Several streets surrounding the Morris-Jumel Mansion comprise a lovely historic district including the block-long Sylvan Terrace. This stone-paved street was originally a private carriage drive connecting the mansion to Saint Nicholas Avenue, an historic thoroughfare between Manhattan Island and the mainland (the Bronx). The double row of 20 wooden houses was built in 1882 and restored in 1980. Approaching Sylvan Terrace up the stairs from Saint Nicholas Avenue between West 160th and 161st Streets, you’ll see the Morris-Jumel Mansion at the end of the block and you might just think you’ve travelled back in time to some quaint village.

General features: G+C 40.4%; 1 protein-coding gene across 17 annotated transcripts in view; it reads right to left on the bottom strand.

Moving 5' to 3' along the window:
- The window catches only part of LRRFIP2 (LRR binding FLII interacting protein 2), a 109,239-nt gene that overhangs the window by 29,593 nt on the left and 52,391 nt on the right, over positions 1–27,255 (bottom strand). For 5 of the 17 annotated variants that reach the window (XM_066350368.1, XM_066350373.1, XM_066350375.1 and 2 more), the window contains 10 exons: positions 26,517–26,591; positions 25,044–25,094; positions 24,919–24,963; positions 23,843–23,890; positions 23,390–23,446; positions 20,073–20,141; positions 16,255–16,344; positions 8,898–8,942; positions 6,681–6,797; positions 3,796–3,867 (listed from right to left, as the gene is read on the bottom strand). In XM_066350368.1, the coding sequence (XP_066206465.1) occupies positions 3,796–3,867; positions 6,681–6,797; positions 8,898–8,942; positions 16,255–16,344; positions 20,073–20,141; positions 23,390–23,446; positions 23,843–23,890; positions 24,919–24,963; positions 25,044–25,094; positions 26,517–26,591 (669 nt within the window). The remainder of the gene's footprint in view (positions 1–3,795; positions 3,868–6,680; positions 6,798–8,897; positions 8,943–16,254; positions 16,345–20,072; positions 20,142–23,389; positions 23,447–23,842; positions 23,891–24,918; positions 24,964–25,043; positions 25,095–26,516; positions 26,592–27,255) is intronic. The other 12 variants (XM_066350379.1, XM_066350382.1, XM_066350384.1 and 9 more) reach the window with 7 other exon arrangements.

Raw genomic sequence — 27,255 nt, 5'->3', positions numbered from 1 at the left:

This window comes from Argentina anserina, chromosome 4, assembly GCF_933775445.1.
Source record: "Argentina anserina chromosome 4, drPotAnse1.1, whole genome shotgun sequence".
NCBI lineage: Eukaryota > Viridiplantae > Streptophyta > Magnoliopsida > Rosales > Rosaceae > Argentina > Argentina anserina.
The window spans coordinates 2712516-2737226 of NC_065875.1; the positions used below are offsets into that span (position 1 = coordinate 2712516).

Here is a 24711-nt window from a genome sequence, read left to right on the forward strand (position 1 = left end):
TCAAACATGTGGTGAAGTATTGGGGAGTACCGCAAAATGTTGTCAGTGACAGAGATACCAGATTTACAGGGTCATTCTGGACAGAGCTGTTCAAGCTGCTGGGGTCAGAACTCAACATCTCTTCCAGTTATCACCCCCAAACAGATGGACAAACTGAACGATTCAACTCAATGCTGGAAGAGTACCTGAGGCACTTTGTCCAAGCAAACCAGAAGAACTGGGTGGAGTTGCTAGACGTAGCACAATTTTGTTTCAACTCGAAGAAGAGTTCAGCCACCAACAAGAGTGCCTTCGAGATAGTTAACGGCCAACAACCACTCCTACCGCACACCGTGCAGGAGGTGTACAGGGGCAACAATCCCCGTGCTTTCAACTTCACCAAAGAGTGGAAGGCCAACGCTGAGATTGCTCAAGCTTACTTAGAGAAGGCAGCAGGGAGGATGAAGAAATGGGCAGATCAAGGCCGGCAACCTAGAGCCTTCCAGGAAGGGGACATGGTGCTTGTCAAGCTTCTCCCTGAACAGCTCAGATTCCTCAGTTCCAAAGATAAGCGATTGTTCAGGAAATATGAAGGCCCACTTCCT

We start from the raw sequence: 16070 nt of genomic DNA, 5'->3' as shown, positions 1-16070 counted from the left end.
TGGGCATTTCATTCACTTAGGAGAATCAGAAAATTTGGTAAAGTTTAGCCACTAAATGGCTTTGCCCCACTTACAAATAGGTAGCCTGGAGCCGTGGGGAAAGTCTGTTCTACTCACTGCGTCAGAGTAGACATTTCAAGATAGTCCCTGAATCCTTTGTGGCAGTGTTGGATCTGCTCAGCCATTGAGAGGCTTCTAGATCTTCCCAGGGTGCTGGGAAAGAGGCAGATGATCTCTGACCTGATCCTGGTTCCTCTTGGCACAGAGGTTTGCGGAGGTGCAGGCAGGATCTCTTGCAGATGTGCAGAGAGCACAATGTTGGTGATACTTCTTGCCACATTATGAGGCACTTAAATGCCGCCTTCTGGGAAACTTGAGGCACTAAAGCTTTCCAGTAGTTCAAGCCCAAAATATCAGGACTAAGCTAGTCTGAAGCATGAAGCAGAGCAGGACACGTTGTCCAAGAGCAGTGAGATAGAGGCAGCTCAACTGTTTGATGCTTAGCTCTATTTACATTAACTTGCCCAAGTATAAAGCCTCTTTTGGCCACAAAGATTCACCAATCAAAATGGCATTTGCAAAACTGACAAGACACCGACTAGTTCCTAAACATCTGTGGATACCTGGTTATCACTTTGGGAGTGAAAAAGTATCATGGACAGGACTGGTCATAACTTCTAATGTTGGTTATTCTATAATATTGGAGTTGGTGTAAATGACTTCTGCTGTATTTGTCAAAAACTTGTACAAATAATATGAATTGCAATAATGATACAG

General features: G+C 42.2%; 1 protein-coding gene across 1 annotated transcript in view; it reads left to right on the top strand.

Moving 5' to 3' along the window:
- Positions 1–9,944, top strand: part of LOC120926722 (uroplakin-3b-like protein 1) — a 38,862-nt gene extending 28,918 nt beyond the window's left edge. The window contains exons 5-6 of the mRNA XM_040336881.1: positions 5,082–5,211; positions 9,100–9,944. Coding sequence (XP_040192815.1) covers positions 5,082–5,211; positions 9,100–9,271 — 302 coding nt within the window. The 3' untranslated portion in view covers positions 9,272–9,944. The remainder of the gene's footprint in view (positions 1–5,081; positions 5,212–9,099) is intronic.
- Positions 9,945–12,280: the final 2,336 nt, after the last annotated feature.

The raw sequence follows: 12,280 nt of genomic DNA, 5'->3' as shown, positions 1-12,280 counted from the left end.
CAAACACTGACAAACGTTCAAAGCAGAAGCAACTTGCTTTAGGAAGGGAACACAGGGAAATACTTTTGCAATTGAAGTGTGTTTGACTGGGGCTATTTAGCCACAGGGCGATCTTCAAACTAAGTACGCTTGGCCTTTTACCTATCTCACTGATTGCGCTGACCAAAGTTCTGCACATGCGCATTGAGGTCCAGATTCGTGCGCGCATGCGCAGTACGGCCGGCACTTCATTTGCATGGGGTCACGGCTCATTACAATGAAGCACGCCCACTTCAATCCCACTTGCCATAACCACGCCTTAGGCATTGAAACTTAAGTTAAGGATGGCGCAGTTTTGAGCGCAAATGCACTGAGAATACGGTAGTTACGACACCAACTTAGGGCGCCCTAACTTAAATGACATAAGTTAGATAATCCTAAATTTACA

While it may seem odd to name a one-block-long street an avenue, its short length (running from West 186th Street to West 187th Street one block west of Cabrini Boulevard) is more than made up for by its magnificent view of the Hudson River, the bridge, and the New Jersey Palisades. Named after Lucius Chittenden, an early 19th-century landowner, the avenue has houses only on the eastern side of the street, leaving an unobstructed view to the west. To further add to the lure of Chittenden is the so-called pumpkin house at #16. This structure is cantilevered over the Henry Hudson Parkway below and affords residents views of the George Washington Bridge, the Palisades to the west, and all the way north to the Tappan Zee Bridge. It’s known as the pumpkin house because when they’re lit at night its western windows resemble a carved jack-o’-lantern.